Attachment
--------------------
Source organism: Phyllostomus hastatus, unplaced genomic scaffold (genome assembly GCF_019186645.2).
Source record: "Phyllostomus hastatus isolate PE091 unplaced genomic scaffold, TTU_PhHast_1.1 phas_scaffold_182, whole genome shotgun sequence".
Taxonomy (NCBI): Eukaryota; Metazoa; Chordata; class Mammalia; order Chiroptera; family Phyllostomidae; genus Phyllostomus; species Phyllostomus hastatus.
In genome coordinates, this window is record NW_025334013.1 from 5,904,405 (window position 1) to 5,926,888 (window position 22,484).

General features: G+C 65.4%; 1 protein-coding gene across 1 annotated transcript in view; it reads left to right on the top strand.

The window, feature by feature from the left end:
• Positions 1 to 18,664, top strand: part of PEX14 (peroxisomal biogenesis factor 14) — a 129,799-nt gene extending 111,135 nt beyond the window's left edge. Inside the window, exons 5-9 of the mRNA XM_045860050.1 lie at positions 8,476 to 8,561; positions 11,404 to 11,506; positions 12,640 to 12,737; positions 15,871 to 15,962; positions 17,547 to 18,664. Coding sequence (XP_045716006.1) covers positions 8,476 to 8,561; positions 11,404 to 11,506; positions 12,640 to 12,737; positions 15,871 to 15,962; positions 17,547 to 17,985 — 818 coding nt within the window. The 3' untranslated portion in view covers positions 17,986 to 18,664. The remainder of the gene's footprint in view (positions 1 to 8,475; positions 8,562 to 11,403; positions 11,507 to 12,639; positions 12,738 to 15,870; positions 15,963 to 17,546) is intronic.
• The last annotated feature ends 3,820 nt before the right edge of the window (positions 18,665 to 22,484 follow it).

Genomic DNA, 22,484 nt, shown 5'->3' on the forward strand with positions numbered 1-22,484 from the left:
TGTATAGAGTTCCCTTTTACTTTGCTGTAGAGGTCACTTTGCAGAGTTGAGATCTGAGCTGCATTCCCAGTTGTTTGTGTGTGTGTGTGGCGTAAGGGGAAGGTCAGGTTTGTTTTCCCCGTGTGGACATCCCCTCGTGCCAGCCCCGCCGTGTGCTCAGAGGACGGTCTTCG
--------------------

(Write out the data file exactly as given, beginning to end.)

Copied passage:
Source organism: Phyllostomus hastatus, unplaced genomic scaffold (genome assembly GCF_019186645.2).
Source record: "Phyllostomus hastatus isolate PE091 unplaced genomic scaffold, TTU_PhHast_1.1 phas_scaffold_182, whole genome shotgun sequence".
Taxonomy (NCBI): Eukaryota; Metazoa; Chordata; class Mammalia; order Chiroptera; family Phyllostomidae; genus Phyllostomus; species Phyllostomus hastatus.
In genome coordinates, this window is record NW_025334013.1 from 5,904,405 (window position 1) to 5,926,888 (window position 22,484).

General features: G+C 65.4%; 1 protein-coding gene across 1 annotated transcript in view; it reads left to right on the top strand.

The window, feature by feature from the left end:
• Positions 1 to 18,664, top strand: part of PEX14 (peroxisomal biogenesis factor 14) — a 129,799-nt gene extending 111,135 nt beyond the window's left edge. Inside the window, exons 5-9 of the mRNA XM_045860050.1 lie at positions 8,476 to 8,561; positions 11,404 to 11,506; positions 12,640 to 12,737; positions 15,871 to 15,962; positions 17,547 to 18,664. Coding sequence (XP_045716006.1) covers positions 8,476 to 8,561; positions 11,404 to 11,506; positions 12,640 to 12,737; positions 15,871 to 15,962; positions 17,547 to 17,985 — 818 coding nt within the window. The 3' untranslated portion in view covers positions 17,986 to 18,664. The remainder of the gene's footprint in view (positions 1 to 8,475; positions 8,562 to 11,403; positions 11,507 to 12,639; positions 12,738 to 15,870; positions 15,963 to 17,546) is intronic.
• The last annotated feature ends 3,820 nt before the right edge of the window (positions 18,665 to 22,484 follow it).

Genomic DNA, 22,484 nt, shown 5'->3' on the forward strand with positions numbered 1-22,484 from the left:
TGTATAGAGTTCCCTTTTACTTTGCTGTAGAGGTCACTTTGCAGAGTTGAGATCTGAGCTGCATTCCCAGTTGTTTGTGTGTGTGTGTGGCGTAAGGGGAAGGTCAGGTTTGTTTTCCCCGTGTGGACATCCCCTCGTGCCAGCCCCGCCGTGTGCTCAGAGGACGGTCTTCG